As you can imagine, I don't do technology well either. My thick skin interferes with the mysterious current between the blood in a fingertip and the nerves of a phone screen. Texting takes forever. Words jump in my head like salmon trying to leap falls, but I censor them, stopped dead by the thought of how bloody long it will take to type each one in. My tight hands stumble beyond bearing when I'm working on a keyboard. Every line on my screen is sprinkled with pepper-red typos.
Touching other people is more complex still. On the 4th of July this year, my two little neighbor kids, now seven and five, knocked on my door. They often come by. They like to hunt for slimy slugs under terracotta pots in my garden. They also like to see how many quarters rattle in the pink pottery piggy bank they cleverly gave me one Christmas, guessing, correctly, that I'd slide dimes in there and then dole them out when little hands opened in front of me. On July 4th, Saylor and her older brother Deegan came in with hand-made flags to sell. Naturally, I bought two at a dollar a piece. Then we went out into the garden and the kids wandered around looking for the right places to put the flags. Having made their decisions about this—Saylor stuck hers in a wire rooster and Deegan put his next to a pink geranium—we chatted for a while. After about ten minutes, they heard their mom calling at my front door. For years, these children have happily thrown their arms around me and given hugs, mainly to my legs because legs are the right height for small children. My legs are usually covered in denim or cotton, but since these kids have known me for so long, my skin doesn't seem to bother them. It certainly doesn't get in the way of hugs. Which I treasure. But I think twice about touching them back. On a hot July day, Saylor shimmied around in her bright red sundress. Standing in my orange hallway, I was afraid my scaly hands would scratch her if I rubbed her soft back, so I bent down and kissed the top of her brown head.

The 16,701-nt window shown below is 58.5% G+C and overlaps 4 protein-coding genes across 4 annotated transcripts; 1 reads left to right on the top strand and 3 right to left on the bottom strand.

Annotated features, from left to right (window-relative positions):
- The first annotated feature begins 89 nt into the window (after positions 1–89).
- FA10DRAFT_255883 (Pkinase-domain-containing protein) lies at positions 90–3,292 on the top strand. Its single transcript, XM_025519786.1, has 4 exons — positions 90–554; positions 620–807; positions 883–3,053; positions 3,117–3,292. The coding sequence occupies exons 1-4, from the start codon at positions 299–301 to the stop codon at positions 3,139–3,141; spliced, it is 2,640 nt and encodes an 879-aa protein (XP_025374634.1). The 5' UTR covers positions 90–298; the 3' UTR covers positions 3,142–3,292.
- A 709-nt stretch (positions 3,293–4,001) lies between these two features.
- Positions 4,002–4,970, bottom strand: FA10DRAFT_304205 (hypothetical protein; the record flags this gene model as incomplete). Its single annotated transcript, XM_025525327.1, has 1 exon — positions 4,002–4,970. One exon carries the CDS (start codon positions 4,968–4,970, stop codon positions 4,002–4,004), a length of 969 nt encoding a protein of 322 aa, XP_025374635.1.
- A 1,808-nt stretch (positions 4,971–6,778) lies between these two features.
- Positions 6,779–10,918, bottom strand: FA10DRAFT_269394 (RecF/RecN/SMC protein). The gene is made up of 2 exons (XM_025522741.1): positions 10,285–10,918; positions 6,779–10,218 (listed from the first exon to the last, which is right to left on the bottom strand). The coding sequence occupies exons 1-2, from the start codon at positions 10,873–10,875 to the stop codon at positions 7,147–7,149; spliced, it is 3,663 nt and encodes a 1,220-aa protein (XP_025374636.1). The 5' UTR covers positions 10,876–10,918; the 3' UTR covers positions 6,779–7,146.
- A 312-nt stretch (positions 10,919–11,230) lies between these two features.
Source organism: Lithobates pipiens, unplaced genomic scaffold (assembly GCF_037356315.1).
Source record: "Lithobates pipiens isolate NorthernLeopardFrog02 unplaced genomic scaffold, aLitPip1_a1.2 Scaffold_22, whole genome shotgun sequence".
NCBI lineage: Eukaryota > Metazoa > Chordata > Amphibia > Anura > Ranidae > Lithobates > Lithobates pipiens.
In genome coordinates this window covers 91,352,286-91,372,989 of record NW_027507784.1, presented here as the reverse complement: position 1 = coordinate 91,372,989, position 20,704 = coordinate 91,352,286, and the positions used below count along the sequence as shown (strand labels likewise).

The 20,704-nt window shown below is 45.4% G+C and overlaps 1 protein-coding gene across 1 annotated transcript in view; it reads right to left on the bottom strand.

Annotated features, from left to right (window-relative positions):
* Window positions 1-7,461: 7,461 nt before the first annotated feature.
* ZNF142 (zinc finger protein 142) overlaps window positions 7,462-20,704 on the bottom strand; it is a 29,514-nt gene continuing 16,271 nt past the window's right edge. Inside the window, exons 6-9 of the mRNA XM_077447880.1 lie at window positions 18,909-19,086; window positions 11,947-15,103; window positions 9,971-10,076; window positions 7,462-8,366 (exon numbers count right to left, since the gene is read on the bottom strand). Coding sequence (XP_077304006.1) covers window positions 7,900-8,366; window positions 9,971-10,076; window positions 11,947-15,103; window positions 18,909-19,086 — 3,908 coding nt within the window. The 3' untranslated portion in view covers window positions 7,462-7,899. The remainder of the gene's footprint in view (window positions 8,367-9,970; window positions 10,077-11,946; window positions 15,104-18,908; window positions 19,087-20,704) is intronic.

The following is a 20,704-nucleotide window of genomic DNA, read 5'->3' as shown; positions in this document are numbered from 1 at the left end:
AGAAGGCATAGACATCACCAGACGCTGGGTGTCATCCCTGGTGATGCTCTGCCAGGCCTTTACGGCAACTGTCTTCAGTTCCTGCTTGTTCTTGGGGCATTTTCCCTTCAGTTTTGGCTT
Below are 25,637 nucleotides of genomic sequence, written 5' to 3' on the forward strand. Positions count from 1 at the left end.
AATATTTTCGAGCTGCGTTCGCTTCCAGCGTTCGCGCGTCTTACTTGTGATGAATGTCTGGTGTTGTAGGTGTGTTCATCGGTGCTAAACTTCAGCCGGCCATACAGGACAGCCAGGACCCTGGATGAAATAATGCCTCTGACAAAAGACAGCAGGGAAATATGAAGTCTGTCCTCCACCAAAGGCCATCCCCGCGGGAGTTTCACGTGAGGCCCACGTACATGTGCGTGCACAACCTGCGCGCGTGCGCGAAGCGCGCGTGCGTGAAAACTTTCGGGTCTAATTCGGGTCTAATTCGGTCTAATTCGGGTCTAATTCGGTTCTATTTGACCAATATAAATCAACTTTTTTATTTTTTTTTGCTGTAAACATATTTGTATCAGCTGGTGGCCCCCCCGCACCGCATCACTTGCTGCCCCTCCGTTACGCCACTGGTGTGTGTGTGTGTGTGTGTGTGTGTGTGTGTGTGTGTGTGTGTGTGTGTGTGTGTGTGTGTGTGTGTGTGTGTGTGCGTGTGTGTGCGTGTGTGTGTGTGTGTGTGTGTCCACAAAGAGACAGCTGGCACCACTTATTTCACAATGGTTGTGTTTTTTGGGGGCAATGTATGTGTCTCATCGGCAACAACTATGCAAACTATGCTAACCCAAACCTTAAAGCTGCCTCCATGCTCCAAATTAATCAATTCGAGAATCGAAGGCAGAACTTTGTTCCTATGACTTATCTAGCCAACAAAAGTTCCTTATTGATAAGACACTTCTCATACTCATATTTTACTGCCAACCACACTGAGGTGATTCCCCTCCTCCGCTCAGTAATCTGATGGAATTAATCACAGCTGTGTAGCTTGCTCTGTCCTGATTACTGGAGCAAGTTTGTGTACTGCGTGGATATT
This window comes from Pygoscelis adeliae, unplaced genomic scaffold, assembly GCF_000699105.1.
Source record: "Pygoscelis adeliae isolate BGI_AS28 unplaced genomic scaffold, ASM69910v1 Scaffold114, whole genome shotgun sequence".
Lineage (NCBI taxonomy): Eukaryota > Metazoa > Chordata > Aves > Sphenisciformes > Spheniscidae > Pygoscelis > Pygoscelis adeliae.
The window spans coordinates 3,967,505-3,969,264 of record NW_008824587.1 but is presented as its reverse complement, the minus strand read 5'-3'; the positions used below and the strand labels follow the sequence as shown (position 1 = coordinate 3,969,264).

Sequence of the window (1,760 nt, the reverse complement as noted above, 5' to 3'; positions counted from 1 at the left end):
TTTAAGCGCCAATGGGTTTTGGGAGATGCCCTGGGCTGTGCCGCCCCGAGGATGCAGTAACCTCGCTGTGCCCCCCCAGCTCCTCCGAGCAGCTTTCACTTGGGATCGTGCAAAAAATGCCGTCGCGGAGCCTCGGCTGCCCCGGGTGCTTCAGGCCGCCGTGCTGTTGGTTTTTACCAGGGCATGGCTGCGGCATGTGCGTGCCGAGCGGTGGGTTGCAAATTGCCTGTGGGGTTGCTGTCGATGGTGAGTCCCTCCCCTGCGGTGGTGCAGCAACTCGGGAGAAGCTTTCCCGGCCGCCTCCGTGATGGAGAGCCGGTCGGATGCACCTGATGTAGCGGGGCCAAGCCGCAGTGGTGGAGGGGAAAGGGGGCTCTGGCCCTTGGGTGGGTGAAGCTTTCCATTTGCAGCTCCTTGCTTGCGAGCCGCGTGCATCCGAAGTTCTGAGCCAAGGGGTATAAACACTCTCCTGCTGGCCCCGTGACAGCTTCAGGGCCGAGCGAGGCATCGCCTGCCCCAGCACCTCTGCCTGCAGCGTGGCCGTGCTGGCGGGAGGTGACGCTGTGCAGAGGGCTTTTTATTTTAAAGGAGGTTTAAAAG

It's probably because touch is so compromised for me that I relish those moments when hot soapy water makes my hands feel free.
Just now, I got up from my desk, went into the bathroom, opened the tap, and waited. It's a long way from the basement water heater to my third-floor sink. When the water turned warm and then warmer, I began to try to flex my hands. For a moment or two they resisted, but after a while, under the stream, cloudy with chlorine, the nerves in my palms started to tingle and I began to spread my fingers out, fanlike. At this peak moment, I shook the water off, dried lightly on a cotton towel, scooped up a plug of Aquaphor, creamed both hands, came back to my desk, and put my fingers on these keys. Now the words in my head—every frisky vowel and consonant—somersault from my mind to the screen. Thinking what to write next, I massage the back of my neck. Even the lace of flaky skin behind my ears feels good.